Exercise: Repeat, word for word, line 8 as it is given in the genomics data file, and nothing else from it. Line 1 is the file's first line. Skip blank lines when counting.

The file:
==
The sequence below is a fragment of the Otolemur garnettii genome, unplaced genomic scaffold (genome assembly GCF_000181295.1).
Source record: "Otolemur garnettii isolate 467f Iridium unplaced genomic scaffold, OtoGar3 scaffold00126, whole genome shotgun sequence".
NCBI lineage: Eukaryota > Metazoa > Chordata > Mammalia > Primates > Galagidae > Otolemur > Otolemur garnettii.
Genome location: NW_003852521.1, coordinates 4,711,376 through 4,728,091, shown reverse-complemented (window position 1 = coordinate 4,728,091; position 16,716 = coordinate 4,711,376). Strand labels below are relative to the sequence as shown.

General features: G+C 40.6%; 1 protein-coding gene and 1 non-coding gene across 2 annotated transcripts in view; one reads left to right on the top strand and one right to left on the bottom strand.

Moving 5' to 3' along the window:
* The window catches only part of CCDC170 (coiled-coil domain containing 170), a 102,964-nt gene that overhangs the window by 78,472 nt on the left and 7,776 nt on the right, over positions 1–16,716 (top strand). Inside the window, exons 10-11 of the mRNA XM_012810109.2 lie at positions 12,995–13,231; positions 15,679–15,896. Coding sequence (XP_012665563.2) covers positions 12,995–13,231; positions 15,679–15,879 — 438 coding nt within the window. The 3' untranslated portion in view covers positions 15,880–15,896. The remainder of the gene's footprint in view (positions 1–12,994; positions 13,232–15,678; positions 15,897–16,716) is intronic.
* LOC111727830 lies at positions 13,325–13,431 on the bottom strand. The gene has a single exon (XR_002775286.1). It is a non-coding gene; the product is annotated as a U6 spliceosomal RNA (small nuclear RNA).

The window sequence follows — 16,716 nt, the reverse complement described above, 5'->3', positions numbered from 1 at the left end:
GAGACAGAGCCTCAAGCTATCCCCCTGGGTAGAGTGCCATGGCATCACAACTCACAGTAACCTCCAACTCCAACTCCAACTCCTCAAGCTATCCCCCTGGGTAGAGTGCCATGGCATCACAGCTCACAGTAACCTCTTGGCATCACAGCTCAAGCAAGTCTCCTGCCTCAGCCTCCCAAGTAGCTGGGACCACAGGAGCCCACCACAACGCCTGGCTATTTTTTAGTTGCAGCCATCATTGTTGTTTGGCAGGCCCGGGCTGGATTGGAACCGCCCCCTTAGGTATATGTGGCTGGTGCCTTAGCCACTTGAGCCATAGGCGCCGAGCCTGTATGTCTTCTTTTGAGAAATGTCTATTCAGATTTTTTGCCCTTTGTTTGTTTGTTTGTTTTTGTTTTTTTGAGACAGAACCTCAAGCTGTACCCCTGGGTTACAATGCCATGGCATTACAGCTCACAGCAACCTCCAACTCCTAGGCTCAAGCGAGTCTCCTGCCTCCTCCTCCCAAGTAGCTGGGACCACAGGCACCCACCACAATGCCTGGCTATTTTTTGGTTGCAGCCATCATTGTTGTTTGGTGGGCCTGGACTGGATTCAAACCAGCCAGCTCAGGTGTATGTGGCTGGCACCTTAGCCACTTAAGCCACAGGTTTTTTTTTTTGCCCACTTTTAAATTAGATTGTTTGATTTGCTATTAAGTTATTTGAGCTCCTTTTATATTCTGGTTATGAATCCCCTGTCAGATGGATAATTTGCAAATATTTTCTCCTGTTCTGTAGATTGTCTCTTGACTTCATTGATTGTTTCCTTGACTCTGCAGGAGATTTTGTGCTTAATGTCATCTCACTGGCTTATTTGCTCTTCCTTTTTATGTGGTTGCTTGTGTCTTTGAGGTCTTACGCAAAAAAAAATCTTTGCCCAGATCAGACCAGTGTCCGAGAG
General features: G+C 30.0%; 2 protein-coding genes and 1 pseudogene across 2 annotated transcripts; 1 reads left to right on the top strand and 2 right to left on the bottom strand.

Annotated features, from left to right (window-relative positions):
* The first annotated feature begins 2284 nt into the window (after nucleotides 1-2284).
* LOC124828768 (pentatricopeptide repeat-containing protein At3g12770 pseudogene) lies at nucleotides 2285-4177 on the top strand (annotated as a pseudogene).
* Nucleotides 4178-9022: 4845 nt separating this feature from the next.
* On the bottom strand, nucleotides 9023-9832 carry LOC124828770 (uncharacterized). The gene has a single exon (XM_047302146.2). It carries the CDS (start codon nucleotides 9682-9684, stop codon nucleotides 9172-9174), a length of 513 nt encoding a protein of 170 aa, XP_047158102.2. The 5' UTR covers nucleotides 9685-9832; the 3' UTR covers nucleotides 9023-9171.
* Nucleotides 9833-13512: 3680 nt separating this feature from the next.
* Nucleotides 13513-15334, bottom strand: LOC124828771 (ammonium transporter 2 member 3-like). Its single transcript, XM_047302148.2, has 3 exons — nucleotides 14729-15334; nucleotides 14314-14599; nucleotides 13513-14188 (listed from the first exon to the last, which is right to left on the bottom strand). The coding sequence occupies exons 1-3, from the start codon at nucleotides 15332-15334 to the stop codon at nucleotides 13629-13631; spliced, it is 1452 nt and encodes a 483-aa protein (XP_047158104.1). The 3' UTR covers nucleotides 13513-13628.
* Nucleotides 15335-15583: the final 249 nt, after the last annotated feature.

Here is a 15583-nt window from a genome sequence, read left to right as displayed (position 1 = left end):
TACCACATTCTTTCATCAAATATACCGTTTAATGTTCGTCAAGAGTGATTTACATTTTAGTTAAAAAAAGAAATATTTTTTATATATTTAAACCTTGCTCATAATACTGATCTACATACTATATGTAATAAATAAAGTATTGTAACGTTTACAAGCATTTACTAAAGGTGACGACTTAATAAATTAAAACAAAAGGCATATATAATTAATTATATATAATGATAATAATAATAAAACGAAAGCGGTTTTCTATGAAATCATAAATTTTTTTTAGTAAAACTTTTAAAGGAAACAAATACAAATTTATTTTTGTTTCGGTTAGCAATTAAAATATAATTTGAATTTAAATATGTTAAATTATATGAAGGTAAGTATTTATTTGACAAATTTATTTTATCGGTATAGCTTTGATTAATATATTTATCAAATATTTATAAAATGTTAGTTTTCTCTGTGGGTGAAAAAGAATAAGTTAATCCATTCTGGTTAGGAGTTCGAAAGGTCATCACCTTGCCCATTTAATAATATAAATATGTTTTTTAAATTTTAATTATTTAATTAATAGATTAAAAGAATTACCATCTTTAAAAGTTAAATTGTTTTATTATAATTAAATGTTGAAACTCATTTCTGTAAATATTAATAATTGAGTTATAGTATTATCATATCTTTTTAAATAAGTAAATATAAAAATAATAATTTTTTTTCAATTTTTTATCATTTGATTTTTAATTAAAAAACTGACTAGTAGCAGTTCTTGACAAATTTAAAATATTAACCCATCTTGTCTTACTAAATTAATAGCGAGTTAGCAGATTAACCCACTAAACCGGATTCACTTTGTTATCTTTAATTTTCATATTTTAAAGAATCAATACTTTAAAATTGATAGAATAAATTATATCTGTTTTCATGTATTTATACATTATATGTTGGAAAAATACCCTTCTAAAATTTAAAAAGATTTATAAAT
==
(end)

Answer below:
* LOC111727830 lies at positions 13,325–13,431 on the bottom strand. The gene has a single exon (XR_002775286.1). It is a non-coding gene; the product is annotated as a U6 spliceosomal RNA (small nuclear RNA).